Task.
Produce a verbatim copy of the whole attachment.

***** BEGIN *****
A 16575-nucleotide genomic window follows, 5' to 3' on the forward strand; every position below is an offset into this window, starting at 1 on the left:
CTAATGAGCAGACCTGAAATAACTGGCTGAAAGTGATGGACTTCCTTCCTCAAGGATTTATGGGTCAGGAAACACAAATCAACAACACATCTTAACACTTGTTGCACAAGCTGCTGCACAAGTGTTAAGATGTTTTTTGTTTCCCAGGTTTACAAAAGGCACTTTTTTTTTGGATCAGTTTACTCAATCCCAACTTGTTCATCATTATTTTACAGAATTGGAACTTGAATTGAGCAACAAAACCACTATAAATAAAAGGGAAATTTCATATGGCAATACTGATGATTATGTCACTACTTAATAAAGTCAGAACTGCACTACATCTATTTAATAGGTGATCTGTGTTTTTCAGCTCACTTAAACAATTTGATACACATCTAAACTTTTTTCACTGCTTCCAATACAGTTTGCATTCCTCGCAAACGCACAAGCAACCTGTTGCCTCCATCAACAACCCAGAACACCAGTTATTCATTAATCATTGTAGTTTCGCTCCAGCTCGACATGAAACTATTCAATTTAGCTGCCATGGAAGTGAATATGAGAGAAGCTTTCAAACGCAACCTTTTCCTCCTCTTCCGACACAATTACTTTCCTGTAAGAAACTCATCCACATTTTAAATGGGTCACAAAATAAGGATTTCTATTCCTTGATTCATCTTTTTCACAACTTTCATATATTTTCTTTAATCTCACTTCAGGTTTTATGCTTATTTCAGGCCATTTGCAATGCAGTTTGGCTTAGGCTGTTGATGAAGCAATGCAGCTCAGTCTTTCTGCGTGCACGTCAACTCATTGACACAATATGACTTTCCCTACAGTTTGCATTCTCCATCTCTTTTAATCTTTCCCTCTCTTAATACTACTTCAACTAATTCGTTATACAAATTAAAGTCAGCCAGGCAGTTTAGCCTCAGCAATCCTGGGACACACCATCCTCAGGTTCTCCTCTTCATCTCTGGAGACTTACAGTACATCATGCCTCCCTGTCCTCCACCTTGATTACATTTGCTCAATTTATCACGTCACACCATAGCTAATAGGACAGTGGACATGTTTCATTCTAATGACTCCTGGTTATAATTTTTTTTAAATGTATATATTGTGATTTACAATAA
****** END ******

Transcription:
A 16575-nucleotide genomic window follows, 5' to 3' on the forward strand; every position below is an offset into this window, starting at 1 on the left:
CTAATGAGCAGACCTGAAATAACTGGCTGAAAGTGATGGACTTCCTTCCTCAAGGATTTATGGGTCAGGAAACACAAATCAACAACACATCTTAACACTTGTTGCACAAGCTGCTGCACAAGTGTTAAGATGTTTTTTGTTTCCCAGGTTTACAAAAGGCACTTTTTTTTTGGATCAGTTTACTCAATCCCAACTTGTTCATCATTATTTTACAGAATTGGAACTTGAATTGAGCAACAAAACCACTATAAATAAAAGGGAAATTTCATATGGCAATACTGATGATTATGTCACTACTTAATAAAGTCAGAACTGCACTACATCTATTTAATAGGTGATCTGTGTTTTTCAGCTCACTTAAACAATTTGATACACATCTAAACTTTTTTCACTGCTTCCAATACAGTTTGCATTCCTCGCAAACGCACAAGCAACCTGTTGCCTCCATCAACAACCCAGAACACCAGTTATTCATTAATCATTGTAGTTTCGCTCCAGCTCGACATGAAACTATTCAATTTAGCTGCCATGGAAGTGAATATGAGAGAAGCTTTCAAACGCAACCTTTTCCTCCTCTTCCGACACAATTACTTTCCTGTAAGAAACTCATCCACATTTTAAATGGGTCACAAAATAAGGATTTCTATTCCTTGATTCATCTTTTTCACAACTTTCATATATTTTCTTTAATCTCACTTCAGGTTTTATGCTTATTTCAGGCCATTTGCAATGCAGTTTGGCTTAGGCTGTTGATGAAGCAATGCAGCTCAGTCTTTCTGCGTGCACGTCAACTCATTGACACAATATGACTTTCCCTACAGTTTGCATTCTCCATCTCTTTTAATCTTTCCCTCTCTTAATACTACTTCAACTAATTCGTTATACAAATTAAAGTCAGCCAGGCAGTTTAGCCTCAGCAATCCTGGGACACACCATCCTCAGGTTCTCCTCTTCATCTCTGGAGACTTACAGTACATCATGCCTCCCTGTCCTCCACCTTGATTACATTTGCTCAATTTATCACGTCACACCATAGCTAATAGGACAGTGGACATGTTTCATTCTAATGACTCCTGGTTATAATTTTTTTTAAATGTATATATTGTGATTTACAATAA